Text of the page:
In the last year of blogging about my struggles with sex in my relationship, the responses from readers have basically boiled down to two questions... "How can I get my partner to want more sex?" and "How did you turn into such a sexpot?" As you might expect, the first question generally comes from the person with higher desire in the relationship and the second question from the partner with lower desire.
The oversimplified answers to these questions are "You can't" and "I didn't", but the full answers are more complex and (thankfully) optimistic, so I'm going to use this blog to answer the first question and next month's blog to answer the second question. To all those who have been curious about my husband's perspective on our journey, this blog post is for you.
Because I'm not the partner who craves more sex in my relationship, let's start with an email from a reader who does:
I have so many things to discuss with you that I don't know where to start...
Let's start with the easy part: your blog is great, it is bold and brave and helpful for women and men (like me) that have difficulties understanding what is happening with their soulmates.
I am married with 2 kids and as I read your blog, I started to realize and understand certain things that my wife has been never able to express.
It seems since she became a mother, she has focused on motherhood and career and not on the woman inside her. I see she is not happy with our sex life, but she does not want to make the first step. And when I offer help, she rejects it (as a modern woman, she doesn't need help).
Is there something I can do? Even by doing nothing? But in that case, could you define the 'nothing'... is this being a peaceful presence and just waiting for things to happen on her side?
Thanks again for your blog. Looking forward to discussing.
My guess based on the number of similar emails I receive is that this man's experiences resonate with more than a few of you. And the pain is palpable, right? Here is my response:
It's common in long term relationships to wake up one day and realize "Hmmm, somewhere along the way, we lost the aliveness and physical connection that we once had." And of course, it's reasonable to want to rekindle the intimacy!
In terms of what you can do, it's difficult, I'll admit. My husband felt similar to you for years (okay, okay, decades) before I was finally willing to work on this aspect of our relationship. I attribute my readiness for the journey in large part to his persistence in wanting more for us, gently asking me to seek help, and then supporting me when I was ready to do the work.
Based on my personal experience and the experience of those I've coached, here's 3 things that you might want to consider as you chart the best way forward:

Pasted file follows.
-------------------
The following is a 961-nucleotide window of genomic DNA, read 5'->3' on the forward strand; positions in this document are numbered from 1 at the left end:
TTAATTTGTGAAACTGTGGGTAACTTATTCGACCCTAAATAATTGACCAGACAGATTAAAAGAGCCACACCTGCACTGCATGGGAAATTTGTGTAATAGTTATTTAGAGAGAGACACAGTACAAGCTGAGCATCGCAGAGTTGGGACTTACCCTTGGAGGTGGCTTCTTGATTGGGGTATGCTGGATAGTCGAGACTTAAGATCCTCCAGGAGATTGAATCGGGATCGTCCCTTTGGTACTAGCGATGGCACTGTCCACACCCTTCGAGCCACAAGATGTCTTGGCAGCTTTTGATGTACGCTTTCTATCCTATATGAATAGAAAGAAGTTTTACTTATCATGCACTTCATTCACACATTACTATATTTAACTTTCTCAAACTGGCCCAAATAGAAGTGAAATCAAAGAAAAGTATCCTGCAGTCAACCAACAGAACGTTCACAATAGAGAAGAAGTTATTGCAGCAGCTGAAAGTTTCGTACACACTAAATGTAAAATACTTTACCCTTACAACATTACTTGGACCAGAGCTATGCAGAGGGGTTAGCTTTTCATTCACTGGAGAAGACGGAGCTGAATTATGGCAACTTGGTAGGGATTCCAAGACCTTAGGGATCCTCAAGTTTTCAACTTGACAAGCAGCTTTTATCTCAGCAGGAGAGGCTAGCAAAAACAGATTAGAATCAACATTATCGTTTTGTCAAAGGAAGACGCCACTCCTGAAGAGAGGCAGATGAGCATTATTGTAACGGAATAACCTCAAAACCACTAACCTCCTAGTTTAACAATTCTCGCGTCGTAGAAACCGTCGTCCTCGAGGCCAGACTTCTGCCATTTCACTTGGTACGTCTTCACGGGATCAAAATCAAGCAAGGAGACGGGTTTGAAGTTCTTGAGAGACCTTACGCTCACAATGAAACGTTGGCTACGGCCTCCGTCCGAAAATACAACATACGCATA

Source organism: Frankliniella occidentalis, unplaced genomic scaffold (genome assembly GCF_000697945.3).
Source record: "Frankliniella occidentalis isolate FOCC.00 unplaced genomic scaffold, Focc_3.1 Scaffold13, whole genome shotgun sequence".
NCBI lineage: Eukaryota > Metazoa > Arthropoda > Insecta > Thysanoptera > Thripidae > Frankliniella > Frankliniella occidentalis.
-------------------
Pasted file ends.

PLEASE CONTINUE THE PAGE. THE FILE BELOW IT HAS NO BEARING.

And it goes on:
1) Connection comes before erotic connection. What can you do to increase your intimacy, outside of sex? For me, I feel connected to my partner when he asks me about my day and really sits and listens to me. I tried to explain to my husband for years what I meant by this and then one day he found this hilarious video and finally understood.
2) Feeling sexy fuels desire. The person with lower desire rarely gets an opportunity to spontaneously connect with their sexuality, because the person with higher desire always wants sex first. As an antidote to this dynamic, instead of asking for sex, remind her that she is sexy. Reminisce about what drew you to her... "Man, when you flash a smile like that, I get weak in the knees."
3) Understanding their fantasy is gold. Ask her "What are some of your hottest sexual memories?" When she shares, ask follow up questions to really understand what turns her on. Does she like to feel cared for or taken? Does she like romance or passion? If you can emulate the qualities that she finds erotic, she might have a hard time resisting your charms.
Even after practicing the above for a couple years, my husband and I still stumble. There are days where the rejection reignites old resentment and he needs to go to the gym to blow off steam. And there are days where I can't accept his compliments or share my feelings and I need to go on a long walk and vent to a girlfriend. But we are making progress, and I hope the same for you!
And if you think the higher desire partner is always the man... well, I've got plenty of emails to prove that that's not always the case. What does this look like in your relationship? I'd love to hear what challenges and successes you've experienced as the higher or lower desire partner in the comment section below.
If you are interested in exploring your sexuality, check out the books and websites listed at www.downtothere.com/resources.